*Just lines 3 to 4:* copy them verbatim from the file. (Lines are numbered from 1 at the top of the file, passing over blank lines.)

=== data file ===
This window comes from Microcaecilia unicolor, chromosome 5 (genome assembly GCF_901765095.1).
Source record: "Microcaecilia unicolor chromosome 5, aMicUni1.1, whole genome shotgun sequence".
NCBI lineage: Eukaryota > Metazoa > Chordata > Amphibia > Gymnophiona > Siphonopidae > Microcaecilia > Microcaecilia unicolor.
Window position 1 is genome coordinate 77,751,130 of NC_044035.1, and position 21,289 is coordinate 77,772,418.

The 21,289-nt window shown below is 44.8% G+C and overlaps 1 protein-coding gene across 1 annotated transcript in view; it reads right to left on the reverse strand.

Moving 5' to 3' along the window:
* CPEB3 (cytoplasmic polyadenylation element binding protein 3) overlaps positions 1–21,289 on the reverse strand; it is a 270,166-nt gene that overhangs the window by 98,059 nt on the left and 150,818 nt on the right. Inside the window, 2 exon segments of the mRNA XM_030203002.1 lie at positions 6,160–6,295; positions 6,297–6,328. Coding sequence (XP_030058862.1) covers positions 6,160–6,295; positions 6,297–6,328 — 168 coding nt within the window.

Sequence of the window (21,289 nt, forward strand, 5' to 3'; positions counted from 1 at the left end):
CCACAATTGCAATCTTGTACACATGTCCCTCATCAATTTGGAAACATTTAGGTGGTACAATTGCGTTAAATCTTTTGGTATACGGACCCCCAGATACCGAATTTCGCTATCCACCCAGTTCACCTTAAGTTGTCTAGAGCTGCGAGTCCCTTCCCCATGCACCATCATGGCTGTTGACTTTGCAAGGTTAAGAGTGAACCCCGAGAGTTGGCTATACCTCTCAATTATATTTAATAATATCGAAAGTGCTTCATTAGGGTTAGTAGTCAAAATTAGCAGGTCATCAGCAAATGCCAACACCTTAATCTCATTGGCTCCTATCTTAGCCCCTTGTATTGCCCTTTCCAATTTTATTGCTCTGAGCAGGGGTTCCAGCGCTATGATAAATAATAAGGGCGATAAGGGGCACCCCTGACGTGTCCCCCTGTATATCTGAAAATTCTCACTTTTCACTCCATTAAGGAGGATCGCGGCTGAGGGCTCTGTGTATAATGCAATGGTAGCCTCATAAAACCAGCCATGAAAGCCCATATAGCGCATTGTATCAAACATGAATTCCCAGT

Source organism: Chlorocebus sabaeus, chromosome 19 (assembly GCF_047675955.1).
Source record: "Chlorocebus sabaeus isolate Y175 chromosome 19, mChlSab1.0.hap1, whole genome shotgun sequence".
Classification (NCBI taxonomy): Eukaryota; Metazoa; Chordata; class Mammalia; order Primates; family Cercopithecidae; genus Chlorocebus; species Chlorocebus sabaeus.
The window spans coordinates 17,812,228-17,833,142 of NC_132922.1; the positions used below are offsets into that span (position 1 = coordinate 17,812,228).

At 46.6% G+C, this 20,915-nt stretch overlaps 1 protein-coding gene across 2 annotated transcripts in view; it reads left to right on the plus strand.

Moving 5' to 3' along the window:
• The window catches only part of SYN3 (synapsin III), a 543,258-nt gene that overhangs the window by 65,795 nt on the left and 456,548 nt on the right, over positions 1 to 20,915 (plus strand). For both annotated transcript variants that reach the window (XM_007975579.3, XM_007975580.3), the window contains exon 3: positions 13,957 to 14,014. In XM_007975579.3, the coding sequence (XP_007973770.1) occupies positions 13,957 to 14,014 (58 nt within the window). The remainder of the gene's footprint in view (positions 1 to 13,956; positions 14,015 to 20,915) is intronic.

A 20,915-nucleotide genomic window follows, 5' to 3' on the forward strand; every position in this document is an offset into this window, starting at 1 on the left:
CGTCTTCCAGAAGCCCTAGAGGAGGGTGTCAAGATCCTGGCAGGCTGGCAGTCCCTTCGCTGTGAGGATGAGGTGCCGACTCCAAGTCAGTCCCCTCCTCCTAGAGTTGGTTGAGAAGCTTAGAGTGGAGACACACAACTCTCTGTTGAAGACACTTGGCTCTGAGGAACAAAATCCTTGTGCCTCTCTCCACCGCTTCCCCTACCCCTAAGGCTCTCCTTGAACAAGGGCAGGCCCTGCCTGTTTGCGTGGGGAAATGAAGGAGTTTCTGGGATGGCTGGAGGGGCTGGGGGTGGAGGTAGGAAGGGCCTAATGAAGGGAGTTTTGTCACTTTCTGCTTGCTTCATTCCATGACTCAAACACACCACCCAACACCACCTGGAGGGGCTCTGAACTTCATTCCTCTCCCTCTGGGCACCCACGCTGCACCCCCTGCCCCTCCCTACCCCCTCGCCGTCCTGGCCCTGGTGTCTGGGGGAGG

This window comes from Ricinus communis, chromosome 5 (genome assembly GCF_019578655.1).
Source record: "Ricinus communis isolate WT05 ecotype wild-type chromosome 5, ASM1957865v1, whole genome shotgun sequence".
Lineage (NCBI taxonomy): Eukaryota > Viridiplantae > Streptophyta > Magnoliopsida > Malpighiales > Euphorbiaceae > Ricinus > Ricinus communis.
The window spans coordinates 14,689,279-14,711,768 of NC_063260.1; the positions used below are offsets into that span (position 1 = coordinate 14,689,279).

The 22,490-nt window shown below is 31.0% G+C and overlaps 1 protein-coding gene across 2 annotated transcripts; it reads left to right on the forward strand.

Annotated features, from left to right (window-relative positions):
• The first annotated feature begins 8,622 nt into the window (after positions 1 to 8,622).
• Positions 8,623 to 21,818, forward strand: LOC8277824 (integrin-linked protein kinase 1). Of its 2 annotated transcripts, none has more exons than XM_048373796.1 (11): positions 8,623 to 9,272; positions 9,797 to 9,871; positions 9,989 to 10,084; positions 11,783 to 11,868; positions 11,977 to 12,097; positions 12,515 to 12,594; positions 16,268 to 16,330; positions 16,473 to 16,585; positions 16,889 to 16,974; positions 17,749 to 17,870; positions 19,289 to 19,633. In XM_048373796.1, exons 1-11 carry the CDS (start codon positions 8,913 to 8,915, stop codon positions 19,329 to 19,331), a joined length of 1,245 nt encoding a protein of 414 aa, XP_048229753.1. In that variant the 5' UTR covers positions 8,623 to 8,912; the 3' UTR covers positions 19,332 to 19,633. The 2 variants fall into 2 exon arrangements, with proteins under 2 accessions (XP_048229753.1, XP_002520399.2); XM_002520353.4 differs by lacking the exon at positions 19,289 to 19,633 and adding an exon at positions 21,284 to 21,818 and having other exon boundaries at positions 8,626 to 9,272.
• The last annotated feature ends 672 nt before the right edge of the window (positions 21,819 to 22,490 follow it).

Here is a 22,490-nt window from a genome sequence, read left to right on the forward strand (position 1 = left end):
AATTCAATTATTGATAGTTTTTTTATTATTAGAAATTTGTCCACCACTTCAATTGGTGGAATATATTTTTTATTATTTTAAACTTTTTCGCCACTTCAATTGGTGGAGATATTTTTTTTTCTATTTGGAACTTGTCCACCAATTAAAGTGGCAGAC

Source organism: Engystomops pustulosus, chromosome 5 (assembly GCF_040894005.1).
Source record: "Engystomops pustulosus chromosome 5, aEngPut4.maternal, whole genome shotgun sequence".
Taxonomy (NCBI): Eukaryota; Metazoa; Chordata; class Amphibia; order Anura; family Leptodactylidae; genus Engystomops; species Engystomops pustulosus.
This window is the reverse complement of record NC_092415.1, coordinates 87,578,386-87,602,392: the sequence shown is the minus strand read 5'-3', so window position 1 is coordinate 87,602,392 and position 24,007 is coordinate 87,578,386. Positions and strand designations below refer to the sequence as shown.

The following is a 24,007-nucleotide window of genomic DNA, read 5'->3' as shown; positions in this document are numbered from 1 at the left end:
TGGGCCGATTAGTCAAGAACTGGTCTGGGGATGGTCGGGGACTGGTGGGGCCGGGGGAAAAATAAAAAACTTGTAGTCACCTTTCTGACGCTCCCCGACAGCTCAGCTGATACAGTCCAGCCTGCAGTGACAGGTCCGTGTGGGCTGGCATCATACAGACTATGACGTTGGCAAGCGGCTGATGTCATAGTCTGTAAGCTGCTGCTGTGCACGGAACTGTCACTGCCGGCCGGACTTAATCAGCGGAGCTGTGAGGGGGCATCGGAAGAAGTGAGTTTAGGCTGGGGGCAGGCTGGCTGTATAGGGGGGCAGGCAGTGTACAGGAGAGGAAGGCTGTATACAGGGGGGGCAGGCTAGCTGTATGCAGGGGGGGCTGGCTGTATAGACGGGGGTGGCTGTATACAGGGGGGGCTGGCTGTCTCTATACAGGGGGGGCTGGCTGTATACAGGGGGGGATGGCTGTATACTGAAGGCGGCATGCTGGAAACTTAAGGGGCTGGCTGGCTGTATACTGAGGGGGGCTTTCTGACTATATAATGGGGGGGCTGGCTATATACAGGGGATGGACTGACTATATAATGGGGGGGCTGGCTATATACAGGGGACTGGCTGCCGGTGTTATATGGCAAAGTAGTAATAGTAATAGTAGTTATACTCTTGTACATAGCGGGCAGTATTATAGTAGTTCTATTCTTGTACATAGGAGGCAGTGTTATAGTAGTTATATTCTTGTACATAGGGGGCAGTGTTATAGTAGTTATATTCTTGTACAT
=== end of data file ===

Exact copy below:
NCBI lineage: Eukaryota > Metazoa > Chordata > Amphibia > Gymnophiona > Siphonopidae > Microcaecilia > Microcaecilia unicolor.
Window position 1 is genome coordinate 77,751,130 of NC_044035.1, and position 21,289 is coordinate 77,772,418.